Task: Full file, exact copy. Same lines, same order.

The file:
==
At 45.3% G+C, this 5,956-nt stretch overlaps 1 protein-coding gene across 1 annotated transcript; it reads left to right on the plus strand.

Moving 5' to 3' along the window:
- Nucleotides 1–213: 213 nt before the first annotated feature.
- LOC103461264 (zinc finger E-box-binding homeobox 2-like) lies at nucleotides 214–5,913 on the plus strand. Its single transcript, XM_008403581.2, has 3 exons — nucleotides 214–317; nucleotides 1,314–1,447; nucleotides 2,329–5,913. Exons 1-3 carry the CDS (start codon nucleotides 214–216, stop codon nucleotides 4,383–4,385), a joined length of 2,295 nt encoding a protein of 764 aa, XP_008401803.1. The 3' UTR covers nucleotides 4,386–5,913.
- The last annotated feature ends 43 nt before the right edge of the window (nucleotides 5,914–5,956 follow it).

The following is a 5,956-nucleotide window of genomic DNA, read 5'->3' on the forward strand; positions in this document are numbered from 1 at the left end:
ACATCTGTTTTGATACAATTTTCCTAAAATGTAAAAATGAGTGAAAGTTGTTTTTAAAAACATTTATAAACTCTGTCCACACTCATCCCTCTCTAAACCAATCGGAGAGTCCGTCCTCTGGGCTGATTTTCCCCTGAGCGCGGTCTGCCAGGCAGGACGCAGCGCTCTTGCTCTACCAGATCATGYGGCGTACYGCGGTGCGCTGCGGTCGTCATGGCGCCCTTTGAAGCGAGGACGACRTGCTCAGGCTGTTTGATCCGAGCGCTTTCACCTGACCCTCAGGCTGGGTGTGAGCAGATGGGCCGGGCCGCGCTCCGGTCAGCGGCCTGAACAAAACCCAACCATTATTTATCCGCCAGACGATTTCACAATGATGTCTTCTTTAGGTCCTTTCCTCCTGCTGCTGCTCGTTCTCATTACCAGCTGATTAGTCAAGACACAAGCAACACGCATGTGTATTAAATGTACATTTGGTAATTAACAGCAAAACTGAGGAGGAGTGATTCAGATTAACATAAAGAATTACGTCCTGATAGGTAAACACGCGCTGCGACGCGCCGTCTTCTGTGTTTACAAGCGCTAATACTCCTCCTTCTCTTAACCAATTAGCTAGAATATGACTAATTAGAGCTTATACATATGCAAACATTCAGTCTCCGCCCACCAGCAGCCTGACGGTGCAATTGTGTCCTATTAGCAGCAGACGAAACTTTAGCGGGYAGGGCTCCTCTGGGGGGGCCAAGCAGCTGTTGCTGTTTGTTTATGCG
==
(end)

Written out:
At 45.3% G+C, this 5,956-nt stretch overlaps 1 protein-coding gene across 1 annotated transcript; it reads left to right on the plus strand.

Moving 5' to 3' along the window:
- Nucleotides 1–213: 213 nt before the first annotated feature.
- LOC103461264 (zinc finger E-box-binding homeobox 2-like) lies at nucleotides 214–5,913 on the plus strand. Its single transcript, XM_008403581.2, has 3 exons — nucleotides 214–317; nucleotides 1,314–1,447; nucleotides 2,329–5,913. Exons 1-3 carry the CDS (start codon nucleotides 214–216, stop codon nucleotides 4,383–4,385), a joined length of 2,295 nt encoding a protein of 764 aa, XP_008401803.1. The 3' UTR covers nucleotides 4,386–5,913.
- The last annotated feature ends 43 nt before the right edge of the window (nucleotides 5,914–5,956 follow it).

The following is a 5,956-nucleotide window of genomic DNA, read 5'->3' on the forward strand; positions in this document are numbered from 1 at the left end:
ACATCTGTTTTGATACAATTTTCCTAAAATGTAAAAATGAGTGAAAGTTGTTTTTAAAAACATTTATAAACTCTGTCCACACTCATCCCTCTCTAAACCAATCGGAGAGTCCGTCCTCTGGGCTGATTTTCCCCTGAGCGCGGTCTGCCAGGCAGGACGCAGCGCTCTTGCTCTACCAGATCATGYGGCGTACYGCGGTGCGCTGCGGTCGTCATGGCGCCCTTTGAAGCGAGGACGACRTGCTCAGGCTGTTTGATCCGAGCGCTTTCACCTGACCCTCAGGCTGGGTGTGAGCAGATGGGCCGGGCCGCGCTCCGGTCAGCGGCCTGAACAAAACCCAACCATTATTTATCCGCCAGACGATTTCACAATGATGTCTTCTTTAGGTCCTTTCCTCCTGCTGCTGCTCGTTCTCATTACCAGCTGATTAGTCAAGACACAAGCAACACGCATGTGTATTAAATGTACATTTGGTAATTAACAGCAAAACTGAGGAGGAGTGATTCAGATTAACATAAAGAATTACGTCCTGATAGGTAAACACGCGCTGCGACGCGCCGTCTTCTGTGTTTACAAGCGCTAATACTCCTCCTTCTCTTAACCAATTAGCTAGAATATGACTAATTAGAGCTTATACATATGCAAACATTCAGTCTCCGCCCACCAGCAGCCTGACGGTGCAATTGTGTCCTATTAGCAGCAGACGAAACTTTAGCGGGYAGGGCTCCTCTGGGGGGGCCAAGCAGCTGTTGCTGTTTGTTTATGCG